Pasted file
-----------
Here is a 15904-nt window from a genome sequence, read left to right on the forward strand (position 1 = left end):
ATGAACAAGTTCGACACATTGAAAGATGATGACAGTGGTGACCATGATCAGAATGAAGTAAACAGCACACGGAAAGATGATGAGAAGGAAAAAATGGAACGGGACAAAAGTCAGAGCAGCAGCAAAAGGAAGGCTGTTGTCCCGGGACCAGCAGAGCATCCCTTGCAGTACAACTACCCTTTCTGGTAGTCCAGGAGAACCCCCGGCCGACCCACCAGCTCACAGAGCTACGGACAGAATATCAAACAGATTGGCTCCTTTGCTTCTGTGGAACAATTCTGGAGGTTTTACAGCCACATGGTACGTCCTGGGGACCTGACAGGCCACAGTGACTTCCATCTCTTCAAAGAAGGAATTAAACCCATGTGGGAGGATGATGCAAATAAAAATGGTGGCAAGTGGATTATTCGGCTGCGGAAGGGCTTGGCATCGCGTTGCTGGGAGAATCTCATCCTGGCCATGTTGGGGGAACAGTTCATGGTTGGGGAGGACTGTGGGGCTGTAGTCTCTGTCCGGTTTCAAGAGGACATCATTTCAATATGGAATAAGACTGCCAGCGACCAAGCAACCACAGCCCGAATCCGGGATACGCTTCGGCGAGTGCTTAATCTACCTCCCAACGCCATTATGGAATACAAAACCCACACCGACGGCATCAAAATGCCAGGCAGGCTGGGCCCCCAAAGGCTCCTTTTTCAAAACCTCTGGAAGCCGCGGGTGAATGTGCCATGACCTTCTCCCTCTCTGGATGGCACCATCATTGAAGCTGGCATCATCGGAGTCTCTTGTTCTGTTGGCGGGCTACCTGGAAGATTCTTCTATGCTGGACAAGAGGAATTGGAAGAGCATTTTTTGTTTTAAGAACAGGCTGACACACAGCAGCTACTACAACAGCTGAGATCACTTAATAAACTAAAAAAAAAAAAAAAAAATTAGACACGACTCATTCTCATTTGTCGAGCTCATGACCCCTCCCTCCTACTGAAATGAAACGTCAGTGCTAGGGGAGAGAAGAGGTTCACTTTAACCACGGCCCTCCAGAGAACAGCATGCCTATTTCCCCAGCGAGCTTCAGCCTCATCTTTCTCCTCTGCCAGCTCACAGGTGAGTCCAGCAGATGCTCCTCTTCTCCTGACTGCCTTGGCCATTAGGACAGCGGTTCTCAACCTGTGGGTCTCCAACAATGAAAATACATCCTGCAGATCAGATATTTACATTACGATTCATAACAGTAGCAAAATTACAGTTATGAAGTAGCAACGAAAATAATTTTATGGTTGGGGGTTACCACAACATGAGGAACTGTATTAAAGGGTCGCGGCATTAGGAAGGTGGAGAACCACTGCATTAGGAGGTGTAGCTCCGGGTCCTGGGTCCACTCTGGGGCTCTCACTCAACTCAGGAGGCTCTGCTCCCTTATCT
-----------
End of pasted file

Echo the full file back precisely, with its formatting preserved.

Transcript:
Here is a 15904-nt window from a genome sequence, read left to right on the forward strand (position 1 = left end):
ATGAACAAGTTCGACACATTGAAAGATGATGACAGTGGTGACCATGATCAGAATGAAGTAAACAGCACACGGAAAGATGATGAGAAGGAAAAAATGGAACGGGACAAAAGTCAGAGCAGCAGCAAAAGGAAGGCTGTTGTCCCGGGACCAGCAGAGCATCCCTTGCAGTACAACTACCCTTTCTGGTAGTCCAGGAGAACCCCCGGCCGACCCACCAGCTCACAGAGCTACGGACAGAATATCAAACAGATTGGCTCCTTTGCTTCTGTGGAACAATTCTGGAGGTTTTACAGCCACATGGTACGTCCTGGGGACCTGACAGGCCACAGTGACTTCCATCTCTTCAAAGAAGGAATTAAACCCATGTGGGAGGATGATGCAAATAAAAATGGTGGCAAGTGGATTATTCGGCTGCGGAAGGGCTTGGCATCGCGTTGCTGGGAGAATCTCATCCTGGCCATGTTGGGGGAACAGTTCATGGTTGGGGAGGACTGTGGGGCTGTAGTCTCTGTCCGGTTTCAAGAGGACATCATTTCAATATGGAATAAGACTGCCAGCGACCAAGCAACCACAGCCCGAATCCGGGATACGCTTCGGCGAGTGCTTAATCTACCTCCCAACGCCATTATGGAATACAAAACCCACACCGACGGCATCAAAATGCCAGGCAGGCTGGGCCCCCAAAGGCTCCTTTTTCAAAACCTCTGGAAGCCGCGGGTGAATGTGCCATGACCTTCTCCCTCTCTGGATGGCACCATCATTGAAGCTGGCATCATCGGAGTCTCTTGTTCTGTTGGCGGGCTACCTGGAAGATTCTTCTATGCTGGACAAGAGGAATTGGAAGAGCATTTTTTGTTTTAAGAACAGGCTGACACACAGCAGCTACTACAACAGCTGAGATCACTTAATAAACTAAAAAAAAAAAAAAAAAATTAGACACGACTCATTCTCATTTGTCGAGCTCATGACCCCTCCCTCCTACTGAAATGAAACGTCAGTGCTAGGGGAGAGAAGAGGTTCACTTTAACCACGGCCCTCCAGAGAACAGCATGCCTATTTCCCCAGCGAGCTTCAGCCTCATCTTTCTCCTCTGCCAGCTCACAGGTGAGTCCAGCAGATGCTCCTCTTCTCCTGACTGCCTTGGCCATTAGGACAGCGGTTCTCAACCTGTGGGTCTCCAACAATGAAAATACATCCTGCAGATCAGATATTTACATTACGATTCATAACAGTAGCAAAATTACAGTTATGAAGTAGCAACGAAAATAATTTTATGGTTGGGGGTTACCACAACATGAGGAACTGTATTAAAGGGTCGCGGCATTAGGAAGGTGGAGAACCACTGCATTAGGAGGTGTAGCTCCGGGTCCTGGGTCCACTCTGGGGCTCTCACTCAACTCAGGAGGCTCTGCTCCCTTATCT